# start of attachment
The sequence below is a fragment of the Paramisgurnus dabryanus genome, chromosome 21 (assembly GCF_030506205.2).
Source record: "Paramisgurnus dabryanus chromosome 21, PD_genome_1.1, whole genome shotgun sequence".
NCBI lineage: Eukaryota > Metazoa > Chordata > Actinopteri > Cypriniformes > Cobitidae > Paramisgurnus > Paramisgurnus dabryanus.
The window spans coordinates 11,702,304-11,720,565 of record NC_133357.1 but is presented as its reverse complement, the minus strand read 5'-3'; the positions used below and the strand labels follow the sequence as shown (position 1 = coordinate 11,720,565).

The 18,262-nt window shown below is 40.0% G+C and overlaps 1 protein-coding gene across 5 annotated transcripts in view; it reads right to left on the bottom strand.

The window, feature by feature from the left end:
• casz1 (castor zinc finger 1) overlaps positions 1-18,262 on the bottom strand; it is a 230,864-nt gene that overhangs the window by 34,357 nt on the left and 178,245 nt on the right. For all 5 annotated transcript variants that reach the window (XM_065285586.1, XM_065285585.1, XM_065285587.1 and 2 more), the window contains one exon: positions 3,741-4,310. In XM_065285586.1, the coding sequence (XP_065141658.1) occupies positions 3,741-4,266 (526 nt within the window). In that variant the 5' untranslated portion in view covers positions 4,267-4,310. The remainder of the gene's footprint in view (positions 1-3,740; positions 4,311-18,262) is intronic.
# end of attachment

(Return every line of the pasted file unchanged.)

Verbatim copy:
The sequence below is a fragment of the Paramisgurnus dabryanus genome, chromosome 21 (assembly GCF_030506205.2).
Source record: "Paramisgurnus dabryanus chromosome 21, PD_genome_1.1, whole genome shotgun sequence".
NCBI lineage: Eukaryota > Metazoa > Chordata > Actinopteri > Cypriniformes > Cobitidae > Paramisgurnus > Paramisgurnus dabryanus.
The window spans coordinates 11,702,304-11,720,565 of record NC_133357.1 but is presented as its reverse complement, the minus strand read 5'-3'; the positions used below and the strand labels follow the sequence as shown (position 1 = coordinate 11,720,565).

The 18,262-nt window shown below is 40.0% G+C and overlaps 1 protein-coding gene across 5 annotated transcripts in view; it reads right to left on the bottom strand.

The window, feature by feature from the left end:
• casz1 (castor zinc finger 1) overlaps positions 1-18,262 on the bottom strand; it is a 230,864-nt gene that overhangs the window by 34,357 nt on the left and 178,245 nt on the right. For all 5 annotated transcript variants that reach the window (XM_065285586.1, XM_065285585.1, XM_065285587.1 and 2 more), the window contains one exon: positions 3,741-4,310. In XM_065285586.1, the coding sequence (XP_065141658.1) occupies positions 3,741-4,266 (526 nt within the window). In that variant the 5' untranslated portion in view covers positions 4,267-4,310. The remainder of the gene's footprint in view (positions 1-3,740; positions 4,311-18,262) is intronic.